bibliographic references

  Arkette, S. (2004) Sounds like city. Theory, culture, & society, 21(1), 159-168. 

  Bauman, Z. (1993) Postmodern Ethics. Oxford: Blackwell. 

  Bull, M. (2000). Sounding out the city: Personal stereos and the management of everyday life. Oxford, New York: Berg. 

  Deleuze, G. (2013). Cinema II: the time-image. Bloomsbury Publishing.

  Schafer, R. M. (1969) The New Soundscape. Don Mills: BMI Canada Limited. 

  Wissmann, Torsten (2014) Geographies of urban sound. Surrey, Burlington: Ashgate Publishing, Ltd.  


Arkette (2004) writes:

Sound, especially within the context of the urban environment is never a neutral phenomenon. Each sound is imbued with its own lexical code: sound as a  sign, 



In the following video, you are about to hear the safe to cross sound informing that a passenger can cross the street (Zagreb, Croatia, 2016). After being in the presence of this sound for quite some time, it seems as is the sound in itself carries the vision of the movement, the sound of steps on the pavement mixing with it, the actual bodily sensation of one foot following the other. The sound is heard repeatedly various times during the day and at times feels as if it is captured within the solid material of the street, part of this fragment of it marked with white stripes, part of the body moving fast from point A to point B, the sound of a crossing.   

Traffic, music, language, and nature, as primary examples.
Help to create unique soundscapes essential to the place-based character of each city.

(Wissmann, 2014)

One could claim that cinema carries within itself a great capacity of affect. It is nothing else than life itself just sightly twisted, bent, expanded, shortened, ours or the one that we will never live, would never even imagine if not thanks to it just appearing in front. However, not just in front of our eyes, in front of all of our senses, entering our perception and twisting it once and for all, implementing anotherness in how we see, smell, hear, touch, think. There is a sort of endless pleasure when abstractifying the perception of real (of real how we predict it) and playing with it. Urban experience because of a great diversity of elements it consists of along with us as if vanishing in their coexistence or merging with it can be full of this pleasure just like cinema is. Deleuze (2013) writes:

If cinema does not give us the presence of the body and cannot give it to us, this is perhaps also because it sets itself a different objective: it spreads an "experimental night" or a white space over us; it works with "dancing seeds" and a "luminous dust"; it affects the visible with a fundamental disturbance, and the world with a suspension, which contradicts all natural perception. What it produces in this way is the genesis of an unknown body.



Sound influences how we engage the city as place, especially in terms of daily routines. (Wissmann, 2014)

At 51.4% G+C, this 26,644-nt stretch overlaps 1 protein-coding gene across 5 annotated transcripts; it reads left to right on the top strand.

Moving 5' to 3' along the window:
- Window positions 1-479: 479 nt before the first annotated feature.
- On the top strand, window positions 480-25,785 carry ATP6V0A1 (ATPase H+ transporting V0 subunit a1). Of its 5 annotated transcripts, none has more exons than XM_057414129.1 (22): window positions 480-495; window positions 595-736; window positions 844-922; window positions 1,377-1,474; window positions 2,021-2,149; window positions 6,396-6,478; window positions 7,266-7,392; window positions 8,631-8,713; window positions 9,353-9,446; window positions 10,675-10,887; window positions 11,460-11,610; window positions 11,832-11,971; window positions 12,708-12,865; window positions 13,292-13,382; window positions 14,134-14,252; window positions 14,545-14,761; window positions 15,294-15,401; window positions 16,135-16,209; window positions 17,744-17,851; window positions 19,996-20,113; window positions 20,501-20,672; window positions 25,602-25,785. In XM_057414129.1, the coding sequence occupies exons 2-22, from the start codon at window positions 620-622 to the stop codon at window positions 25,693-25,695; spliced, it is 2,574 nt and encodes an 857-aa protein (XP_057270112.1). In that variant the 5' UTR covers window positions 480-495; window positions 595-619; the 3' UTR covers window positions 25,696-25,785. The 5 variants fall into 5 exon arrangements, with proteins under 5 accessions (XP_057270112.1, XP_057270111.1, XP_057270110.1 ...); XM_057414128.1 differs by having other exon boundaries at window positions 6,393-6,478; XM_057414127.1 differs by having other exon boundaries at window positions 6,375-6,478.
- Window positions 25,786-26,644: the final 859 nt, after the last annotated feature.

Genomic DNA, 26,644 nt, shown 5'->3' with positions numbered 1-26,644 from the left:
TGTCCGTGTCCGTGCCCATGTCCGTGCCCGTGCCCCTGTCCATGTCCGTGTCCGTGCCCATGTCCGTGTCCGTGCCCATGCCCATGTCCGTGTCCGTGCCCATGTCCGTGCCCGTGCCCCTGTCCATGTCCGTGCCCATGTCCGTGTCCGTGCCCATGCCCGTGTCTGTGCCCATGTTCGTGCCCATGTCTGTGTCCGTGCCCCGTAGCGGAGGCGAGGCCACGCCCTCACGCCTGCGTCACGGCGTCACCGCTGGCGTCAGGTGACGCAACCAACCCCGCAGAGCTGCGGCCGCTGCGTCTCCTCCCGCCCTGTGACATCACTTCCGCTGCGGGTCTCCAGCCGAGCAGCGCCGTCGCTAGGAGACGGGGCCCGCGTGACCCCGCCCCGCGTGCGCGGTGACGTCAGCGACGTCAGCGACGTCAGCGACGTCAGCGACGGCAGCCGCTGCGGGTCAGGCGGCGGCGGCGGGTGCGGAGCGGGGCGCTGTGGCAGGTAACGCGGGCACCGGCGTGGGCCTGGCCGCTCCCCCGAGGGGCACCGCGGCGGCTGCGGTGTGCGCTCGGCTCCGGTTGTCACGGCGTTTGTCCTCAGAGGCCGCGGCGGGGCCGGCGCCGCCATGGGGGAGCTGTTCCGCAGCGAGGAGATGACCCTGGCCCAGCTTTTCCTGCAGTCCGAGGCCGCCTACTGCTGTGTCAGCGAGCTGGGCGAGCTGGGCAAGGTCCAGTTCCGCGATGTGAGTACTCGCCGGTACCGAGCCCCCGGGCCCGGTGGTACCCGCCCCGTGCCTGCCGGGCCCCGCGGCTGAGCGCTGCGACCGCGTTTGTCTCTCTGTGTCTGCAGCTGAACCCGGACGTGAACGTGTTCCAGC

The Role of Sound as a Component of Urban Experience is an audio-video essay that approaches urban sound as study material for sensorial analysis. An experiential experiment is carried when retransforming/playing with sensorial components of an urban dweller. Research focuses on the record of urban sound in relation to image and its proximity to cinematic/cinematographic experience. Playing with sensorial components reveals not only their influence on our ever-day perceiving of urban space but also the aesthetical nature of casual walks in the city. In other words, an analytical approach to urban sound reveals how cinematic everyday urban experience is or how cinema's sensorial base finds itself in the one of an urban dweller.


urban sonic space, audio-visual essay, urban exploration, cinematic experience.


Taking into account both the urban soundscape and the impacts of sound on the urban dweller, sound can be understood not as a by-product of urban life
but as a fundamental part of urban life  -   something essential for understanding the city
                                                                                                                                          of place.
                                                                                                                                                                      (Wissmann, 2014)


Anything in our world that moves vibrates air.
If it moves in such a way that it oscillates at more than about 16 times a second this movement is heard as sound.

he world, then, is full of sounds.

(Shafer, 1969)


This sight from the very beginning because of its yellow full of shadow ambient and our position in it might cause a rather unusual sensation. The rode ends up with doors, there are aligned lamps hanging in the central upper part surrounded by trees from both sides as if on a stage by curtains. We are in the middle of the street with light embracing only fragments and emphasising white paint on the street. There are lines separating us from what is on both of our sides, xs causing a sensation of stopping/blocking and arrows indicating the movement towards us. Movement of cars that we see none. A sense of night is present. Nights are still but we can sense the movement (of potential cars coming, of arrows moving towards us, wind moving lights). It seems that we can sense the movement of the image, and it might just be that it is because we know it is moving, cities are always full of movement.

Sound exists not only within the city;
Sound is the city.

(Wissmann, 2014)


The cacophonous mix of sound that surrounds us in an urban environment is usually not disturbing because what we hear is an

integral and accepted

part of the urban dweller's life.

(Wissmann, 2014)